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Taissumani, June 26

Missionary Names



The first missionary to spent a winter in Baffin Island was Brother Mathias Warmow of the Moravian Church in Greenland.

He spent the winter of 1857-58 with the whaling captain, William Penny, aboard his ship, Lady Franklin, near Kekerten in Cumberland Sound.

Unlike most of the white missionaries who would come to Baffin Island decades later, Warmow arrived with a distinct advantage. He could already speak an Inuit dialect, West Greenlandic.

Writing about the first Inuit that he met, he noted, “As they understood me, and I them, very well, we were able to converse with but little difficulty.”

Many of the Inuit in Cumberland Sound understood a little English, having learned it from their interaction with Scottish and American whalers. From the whalers they had learned that a “minister” was coming to instruct them.

And so, instead of giving him a descriptive Inuktitut name, as they did with many newcomers, the Inuit simply called him “minister.” This displeased Warmow, who noted that he would have preferred they call him by his Christian name, or its Greenlandic equivalent, Matiuse.

It would be three and a half decades before another missionary would come to Baffin Island. In 1894, Reverend Edmund James Peck arrived at Blacklead Island to build his mission there.

Peck arrived with the same advantage that Warmow had had – he already spoke Inuktitut, having learned the language during eight years on the Hudson Bay coast of Quebec.

The Inuit gave him a name – Uqammak. It means ”the one who speaks well,” and is derived from the verbal root “uqaq-” which signifies speaking. Stories of Uqammak have been passed down through the generations and the name is still remembered today.

In 1894 Peck brought with him a 22-year-old layman, Joseph Caldecott Parker. As preparation for his missionary work, Parker had taken a few months medical training. To travel to Blacklead Island, he signed on as doctor of the whaling ship Alert.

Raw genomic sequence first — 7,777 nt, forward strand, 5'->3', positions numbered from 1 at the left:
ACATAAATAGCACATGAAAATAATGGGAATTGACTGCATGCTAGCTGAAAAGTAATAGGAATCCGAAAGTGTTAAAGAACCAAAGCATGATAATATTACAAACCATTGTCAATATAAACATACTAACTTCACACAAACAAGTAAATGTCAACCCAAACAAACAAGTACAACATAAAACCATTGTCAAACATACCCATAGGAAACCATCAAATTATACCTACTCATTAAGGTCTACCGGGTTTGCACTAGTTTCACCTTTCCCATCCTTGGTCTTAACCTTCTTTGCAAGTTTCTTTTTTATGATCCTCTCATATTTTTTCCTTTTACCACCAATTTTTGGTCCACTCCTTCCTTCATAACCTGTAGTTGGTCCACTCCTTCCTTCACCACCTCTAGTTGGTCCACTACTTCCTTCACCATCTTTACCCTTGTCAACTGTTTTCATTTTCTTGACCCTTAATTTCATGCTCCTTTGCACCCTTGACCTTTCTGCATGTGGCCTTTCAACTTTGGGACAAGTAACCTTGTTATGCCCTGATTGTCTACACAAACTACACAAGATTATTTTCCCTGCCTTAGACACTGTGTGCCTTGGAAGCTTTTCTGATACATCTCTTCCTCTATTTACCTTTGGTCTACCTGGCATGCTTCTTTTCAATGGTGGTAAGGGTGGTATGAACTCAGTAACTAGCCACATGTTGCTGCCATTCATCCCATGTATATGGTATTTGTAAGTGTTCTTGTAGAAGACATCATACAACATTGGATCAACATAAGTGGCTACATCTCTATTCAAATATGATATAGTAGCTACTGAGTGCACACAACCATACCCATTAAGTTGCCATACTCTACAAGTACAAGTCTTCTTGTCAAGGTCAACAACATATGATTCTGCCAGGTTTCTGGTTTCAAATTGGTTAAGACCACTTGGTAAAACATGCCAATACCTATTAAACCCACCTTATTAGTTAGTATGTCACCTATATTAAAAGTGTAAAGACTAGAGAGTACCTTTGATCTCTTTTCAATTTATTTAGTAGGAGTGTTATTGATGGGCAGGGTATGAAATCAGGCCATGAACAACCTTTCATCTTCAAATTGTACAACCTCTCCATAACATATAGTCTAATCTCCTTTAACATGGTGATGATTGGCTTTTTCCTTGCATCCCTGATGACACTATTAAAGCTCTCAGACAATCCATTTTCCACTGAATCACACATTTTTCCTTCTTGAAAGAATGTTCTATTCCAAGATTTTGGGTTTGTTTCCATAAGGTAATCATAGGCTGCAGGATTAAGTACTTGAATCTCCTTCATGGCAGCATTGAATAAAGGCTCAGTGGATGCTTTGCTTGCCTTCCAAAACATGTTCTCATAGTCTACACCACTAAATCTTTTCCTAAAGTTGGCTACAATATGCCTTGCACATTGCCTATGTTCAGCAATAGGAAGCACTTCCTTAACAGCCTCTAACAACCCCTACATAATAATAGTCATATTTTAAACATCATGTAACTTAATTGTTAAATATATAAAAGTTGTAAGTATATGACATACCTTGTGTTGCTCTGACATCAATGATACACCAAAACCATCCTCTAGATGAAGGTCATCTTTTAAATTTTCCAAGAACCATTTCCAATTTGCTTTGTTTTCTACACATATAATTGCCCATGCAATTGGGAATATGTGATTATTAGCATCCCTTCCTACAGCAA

At the mission station, he threw himself into the task of learning Inuktitut, and made rapid progress. He ministered to the sick, and the Inuit gave him a name, Luktaakuluk – “the little doctor” or “the dear doctor.”

Inuit words don’t start with “d” and “luktaaq” was the closest they could come to pronouncing “doctor.” The suffix “kuluk” is one signifying endearment or smallness. Unfortunately the little doctor drowned in a boating accident two years later.

That same year, another missionary arrived at Blacklead. He was Charles Sampson and he remained with the mission until 1900 when he returned to England and resigned. He subsequently returned as a trader.

I know of no Inuktitut name for him. They may have simply called him “ajuiqsuiji,” perhaps with a descriptive suffix added. “Ajuiqsuiji” is the general term for a Protestant minister and can roughly be translated as “the teacher” or “the instructor.”

In 1898, Julian William Bilby arrived from England to join Peck and Sampson. He endeared himself to the Inuit through his devotion to language study and his interest in the local way of life and customs.

He was rewarded with the Inuktitut name “ilataaq.” “Ila” is a noun meaning “relative” or “friend;” “taaq” is a suffix showing acquisition. Perhaps his name should best be translated as “our new friend.”

E. W. T. Greenshield arrived to join Peck in 1901, the summer that Bilby left for furlough in England. He too immersed himself in language study and was popular among the Inuit. They graced him with a name that simply added an additional suffix to Bilby’s name, calling him “ilataaqauk” – “another new friend.”

That completes the roster of white missionaries to Cumberland Sound prior to the movement of the mission station from Blacklead Island to Pangnirtung in the 1920s and the arrival of the disgraceful Reverend Jenkins.

The earliest missionary, Mathias Warmow, was simply called “minister,” but all but one of the Blacklead missionaries are known to have been given Inuktitut names. The one exception – Sampson – may well have had a local name as well, but if so it has been lost to time.

(If any readers know an Inuktitut name for Charles Sampson. I would be pleased if they would let me know.)

Taissumani recounts a specific event of historic interest. Kenn Harper is a historian, writer and linguist who lives in Iqaluit. Feedback? Send your comments and questions to

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